The blood-curdling callousness and incompetence of military commanders on both sides has always been a leading theme of World War I historiography. A few historians have recently disagreed, as historians inevitably will whenever there is a longstanding consensus to disagree with. But Haig’s place in the military hall of infamy seems secure. Dining on foie gras and Chateau Lafitte supplied by his friend the banker Lord Rothschild, arranging favorable publicity for himself with his friend the newspaper magnate Lord Northcliffe, endlessly lobbying the King to keep his job over the objections of Lloyd George and Milner, Haig apparently had little concern left to spare for his troops, whom he regularly sent to their death by the thousands to gain a few hundred yards of shell-pocked, barbed-wire-strewn terrain. After the war, in grateful recognition of Haig’s murderous bungling, Parliament awarded him a peerage and ten million dollars.
Many of the nearly 25 million soldiers and civilians who died in the course of the war died anonymously. But a few deaths gained a very high profile. Violet Cecil’s son was missing in action, as was her good friend Rudyard Kipling’s. The War Office spared no effort to find them, without success. Hochschild’s extended portrayal of Violet’s and Kipling’s grief is affecting, even if their favored treatment was infuriating.
Just as infuriating was the harsh treatment meted out to conscientious objectors and antiwar activists, which frequently broke their health after only a few months in prison. But then, at least in wartime, the actions of nearly all governments are nearly always infuriating, as Hochschild liberally illustrates. For example, he reproduces a scathing letter to an English newspaper from a corporal, describing the outlandish numbers of men assigned as officers’ servants and grooms – a colossal waste of manpower. Naturally, the writer was court-martialed. Class privileges were beyond discussion, even if they hampered the war effort.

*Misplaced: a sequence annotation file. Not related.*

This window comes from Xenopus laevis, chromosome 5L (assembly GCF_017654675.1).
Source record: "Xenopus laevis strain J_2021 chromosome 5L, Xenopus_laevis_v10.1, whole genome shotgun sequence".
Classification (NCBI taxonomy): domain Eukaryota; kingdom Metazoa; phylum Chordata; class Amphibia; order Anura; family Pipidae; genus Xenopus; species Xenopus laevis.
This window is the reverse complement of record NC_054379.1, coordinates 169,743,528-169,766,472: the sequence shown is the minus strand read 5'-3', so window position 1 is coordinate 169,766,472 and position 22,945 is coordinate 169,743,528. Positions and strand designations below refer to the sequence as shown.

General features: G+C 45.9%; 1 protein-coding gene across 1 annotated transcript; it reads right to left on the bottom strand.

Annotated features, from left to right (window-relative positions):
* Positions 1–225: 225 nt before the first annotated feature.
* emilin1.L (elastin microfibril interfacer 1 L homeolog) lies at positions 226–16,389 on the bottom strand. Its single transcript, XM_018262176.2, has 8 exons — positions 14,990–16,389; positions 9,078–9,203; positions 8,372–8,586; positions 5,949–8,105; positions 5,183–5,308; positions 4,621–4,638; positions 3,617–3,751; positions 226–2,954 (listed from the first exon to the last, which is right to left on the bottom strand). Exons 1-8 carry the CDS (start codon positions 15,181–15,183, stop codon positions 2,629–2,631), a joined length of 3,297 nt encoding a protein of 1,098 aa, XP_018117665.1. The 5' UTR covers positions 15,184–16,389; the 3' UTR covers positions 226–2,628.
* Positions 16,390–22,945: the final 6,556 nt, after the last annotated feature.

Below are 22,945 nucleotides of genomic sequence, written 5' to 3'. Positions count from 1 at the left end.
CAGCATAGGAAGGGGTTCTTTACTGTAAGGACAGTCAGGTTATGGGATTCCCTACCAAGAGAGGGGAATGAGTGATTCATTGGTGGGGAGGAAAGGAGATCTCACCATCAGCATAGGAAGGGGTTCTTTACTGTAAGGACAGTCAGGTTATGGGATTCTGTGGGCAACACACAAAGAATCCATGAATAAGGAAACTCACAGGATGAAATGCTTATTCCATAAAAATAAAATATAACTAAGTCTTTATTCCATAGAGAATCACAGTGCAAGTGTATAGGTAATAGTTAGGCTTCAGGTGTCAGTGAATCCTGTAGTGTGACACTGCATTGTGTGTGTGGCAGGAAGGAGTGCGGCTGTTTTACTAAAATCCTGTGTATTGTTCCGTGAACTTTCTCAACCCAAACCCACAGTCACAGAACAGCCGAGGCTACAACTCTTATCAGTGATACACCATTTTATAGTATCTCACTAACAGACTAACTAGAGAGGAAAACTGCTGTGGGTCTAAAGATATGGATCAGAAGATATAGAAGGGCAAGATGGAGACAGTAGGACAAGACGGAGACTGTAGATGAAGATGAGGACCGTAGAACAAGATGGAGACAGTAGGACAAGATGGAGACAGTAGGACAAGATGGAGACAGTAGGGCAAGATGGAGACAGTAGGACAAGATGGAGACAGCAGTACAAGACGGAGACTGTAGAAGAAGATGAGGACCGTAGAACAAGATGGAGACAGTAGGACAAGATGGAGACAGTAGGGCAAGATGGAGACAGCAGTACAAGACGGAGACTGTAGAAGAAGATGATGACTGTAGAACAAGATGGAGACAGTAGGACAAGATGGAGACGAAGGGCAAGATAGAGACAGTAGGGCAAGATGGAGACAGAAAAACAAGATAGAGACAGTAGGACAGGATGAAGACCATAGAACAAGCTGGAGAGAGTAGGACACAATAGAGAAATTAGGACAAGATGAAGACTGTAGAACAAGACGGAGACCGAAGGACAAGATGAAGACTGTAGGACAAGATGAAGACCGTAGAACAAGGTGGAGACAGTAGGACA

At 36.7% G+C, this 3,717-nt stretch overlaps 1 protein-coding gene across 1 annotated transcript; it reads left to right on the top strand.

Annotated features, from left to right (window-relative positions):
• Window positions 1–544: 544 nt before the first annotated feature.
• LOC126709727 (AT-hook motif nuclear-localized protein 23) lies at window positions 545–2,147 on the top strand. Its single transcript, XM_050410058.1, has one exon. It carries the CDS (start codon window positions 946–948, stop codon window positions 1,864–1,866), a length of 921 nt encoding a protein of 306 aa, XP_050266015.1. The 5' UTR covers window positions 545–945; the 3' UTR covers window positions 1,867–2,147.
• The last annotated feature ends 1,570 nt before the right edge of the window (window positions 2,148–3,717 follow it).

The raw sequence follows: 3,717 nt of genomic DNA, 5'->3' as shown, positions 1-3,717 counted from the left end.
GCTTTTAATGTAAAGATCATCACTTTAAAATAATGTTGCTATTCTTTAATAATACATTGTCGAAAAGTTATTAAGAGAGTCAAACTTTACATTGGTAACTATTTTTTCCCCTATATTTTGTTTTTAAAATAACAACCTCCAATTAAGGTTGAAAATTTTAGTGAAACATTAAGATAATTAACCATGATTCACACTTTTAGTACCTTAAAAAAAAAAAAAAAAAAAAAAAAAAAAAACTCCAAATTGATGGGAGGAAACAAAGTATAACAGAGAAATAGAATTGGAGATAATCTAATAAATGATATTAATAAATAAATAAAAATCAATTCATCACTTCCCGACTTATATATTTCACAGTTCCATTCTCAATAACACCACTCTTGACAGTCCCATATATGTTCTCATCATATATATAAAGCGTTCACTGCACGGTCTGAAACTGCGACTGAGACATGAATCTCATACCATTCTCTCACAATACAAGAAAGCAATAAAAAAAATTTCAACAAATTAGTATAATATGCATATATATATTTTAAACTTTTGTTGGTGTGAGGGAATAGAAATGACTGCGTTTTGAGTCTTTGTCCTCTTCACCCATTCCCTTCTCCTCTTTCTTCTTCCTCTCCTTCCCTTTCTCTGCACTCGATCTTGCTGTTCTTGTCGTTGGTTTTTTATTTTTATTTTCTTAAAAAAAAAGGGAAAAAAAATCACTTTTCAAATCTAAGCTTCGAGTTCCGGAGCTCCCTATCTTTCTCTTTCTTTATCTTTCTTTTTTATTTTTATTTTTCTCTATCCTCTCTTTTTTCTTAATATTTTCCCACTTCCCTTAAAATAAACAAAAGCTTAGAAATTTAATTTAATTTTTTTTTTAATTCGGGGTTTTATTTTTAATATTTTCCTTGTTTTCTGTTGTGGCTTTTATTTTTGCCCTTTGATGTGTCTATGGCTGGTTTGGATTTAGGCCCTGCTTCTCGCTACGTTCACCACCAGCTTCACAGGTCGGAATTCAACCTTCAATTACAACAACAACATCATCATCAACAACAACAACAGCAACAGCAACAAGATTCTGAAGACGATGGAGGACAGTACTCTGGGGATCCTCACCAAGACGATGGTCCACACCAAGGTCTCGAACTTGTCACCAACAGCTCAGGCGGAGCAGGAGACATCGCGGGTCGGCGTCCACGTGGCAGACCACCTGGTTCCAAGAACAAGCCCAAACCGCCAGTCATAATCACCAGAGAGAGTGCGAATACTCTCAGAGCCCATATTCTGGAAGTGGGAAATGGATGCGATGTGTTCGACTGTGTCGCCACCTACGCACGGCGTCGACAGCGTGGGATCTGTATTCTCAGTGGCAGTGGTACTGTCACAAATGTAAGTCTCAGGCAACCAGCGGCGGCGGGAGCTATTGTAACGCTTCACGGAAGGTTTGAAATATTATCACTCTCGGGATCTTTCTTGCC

Hochschild’s dramatis personae are mainly English, but the focus becomes more international late in the book, as the specter of socialist revolution began to haunt the warring governments. In the weeks before the war, left-wing parties throughout Europe had vowed to refuse their support. They gave in to government pressure and the martial enthusiasm of their members, who believed, like everyone else, that the war would be short and glorious. But as the slaughter at the front and deprivation at home dragged on, talk of revolution began to be heard. When the Russian army disintegrated and the Bolsheviks took power in late 1917, the ruling classes of England, France, and Germany began to panic. The English formulated plans to send troops to fight in the Russian civil war. The French sent cavalry divisions home from the front for use against strikers. As soon as the Armistice was signed, the English and French allowed Germany to send thousands of soldiers and machine guns home to use against rebellious workers. Notwithstanding their wartime slogans, all governments recognized their paramount interest in preventing genuine democracy. In that, they succeeded, however abysmally they failed at everything else connected with the war (including the peace treaty that concluded it, which even Milner called “a Peace to end Peace”).
The balance sheet of “this glorious delicious war,” as that bloody-minded fool Winston Churchill pronounced it at its outset, was fantastically, incalculably negative, leading directly or indirectly to totalitarianism, genocide, and an even more insanely destructive war. From its bitterly ironic title to its somberly elegiac ending, To End All Wars tells this story powerfully and sensitively, forcing us to swallow its bitterness, as we all must do again and again if we are ever to learn wisdom.